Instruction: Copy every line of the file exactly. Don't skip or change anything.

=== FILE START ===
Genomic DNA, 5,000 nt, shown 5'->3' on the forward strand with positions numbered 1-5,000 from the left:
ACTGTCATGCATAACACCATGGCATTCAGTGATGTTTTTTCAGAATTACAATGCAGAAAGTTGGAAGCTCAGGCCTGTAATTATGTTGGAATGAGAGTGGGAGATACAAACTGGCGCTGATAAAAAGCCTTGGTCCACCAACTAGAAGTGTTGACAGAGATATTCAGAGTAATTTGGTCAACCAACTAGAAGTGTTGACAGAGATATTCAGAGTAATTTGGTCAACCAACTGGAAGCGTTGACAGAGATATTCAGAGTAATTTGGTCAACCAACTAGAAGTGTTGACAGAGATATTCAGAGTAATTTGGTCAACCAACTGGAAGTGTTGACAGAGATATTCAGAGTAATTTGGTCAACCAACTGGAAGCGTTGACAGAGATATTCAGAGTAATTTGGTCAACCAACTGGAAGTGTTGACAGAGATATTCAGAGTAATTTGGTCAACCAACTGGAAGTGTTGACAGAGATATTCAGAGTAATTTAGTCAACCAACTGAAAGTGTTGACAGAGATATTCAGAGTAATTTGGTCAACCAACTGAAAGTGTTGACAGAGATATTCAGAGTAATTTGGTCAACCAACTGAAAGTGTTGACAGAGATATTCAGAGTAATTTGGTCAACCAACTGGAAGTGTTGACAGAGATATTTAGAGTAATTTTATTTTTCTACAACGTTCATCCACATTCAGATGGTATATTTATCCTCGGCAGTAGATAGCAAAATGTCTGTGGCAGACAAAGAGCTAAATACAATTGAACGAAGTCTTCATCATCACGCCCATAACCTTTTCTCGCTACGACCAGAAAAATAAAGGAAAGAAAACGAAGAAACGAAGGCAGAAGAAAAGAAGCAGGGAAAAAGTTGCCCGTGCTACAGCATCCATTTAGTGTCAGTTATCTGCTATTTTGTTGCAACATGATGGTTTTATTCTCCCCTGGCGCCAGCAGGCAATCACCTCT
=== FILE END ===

Genomic DNA, 5,000 nt, shown 5'->3' on the forward strand with positions numbered 1-5,000 from the left:
ACTGTCATGCATAACACCATGGCATTCAGTGATGTTTTTTCAGAATTACAATGCAGAAAGTTGGAAGCTCAGGCCTGTAATTATGTTGGAATGAGAGTGGGAGATACAAACTGGCGCTGATAAAAAGCCTTGGTCCACCAACTAGAAGTGTTGACAGAGATATTCAGAGTAATTTGGTCAACCAACTAGAAGTGTTGACAGAGATATTCAGAGTAATTTGGTCAACCAACTGGAAGCGTTGACAGAGATATTCAGAGTAATTTGGTCAACCAACTAGAAGTGTTGACAGAGATATTCAGAGTAATTTGGTCAACCAACTGGAAGTGTTGACAGAGATATTCAGAGTAATTTGGTCAACCAACTGGAAGCGTTGACAGAGATATTCAGAGTAATTTGGTCAACCAACTGGAAGTGTTGACAGAGATATTCAGAGTAATTTGGTCAACCAACTGGAAGTGTTGACAGAGATATTCAGAGTAATTTAGTCAACCAACTGAAAGTGTTGACAGAGATATTCAGAGTAATTTGGTCAACCAACTGAAAGTGTTGACAGAGATATTCAGAGTAATTTGGTCAACCAACTGAAAGTGTTGACAGAGATATTCAGAGTAATTTGGTCAACCAACTGGAAGTGTTGACAGAGATATTTAGAGTAATTTTATTTTTCTACAACGTTCATCCACATTCAGATGGTATATTTATCCTCGGCAGTAGATAGCAAAATGTCTGTGGCAGACAAAGAGCTAAATACAATTGAACGAAGTCTTCATCATCACGCCCATAACCTTTTCTCGCTACGACCAGAAAAATAAAGGAAAGAAAACGAAGAAACGAAGGCAGAAGAAAAGAAGCAGGGAAAAAGTTGCCCGTGCTACAGCATCCATTTAGTGTCAGTTATCTGCTATTTTGTTGCAACATGATGGTTTTATTCTCCCCTGGCGCCAGCAGGCAATCACCTCT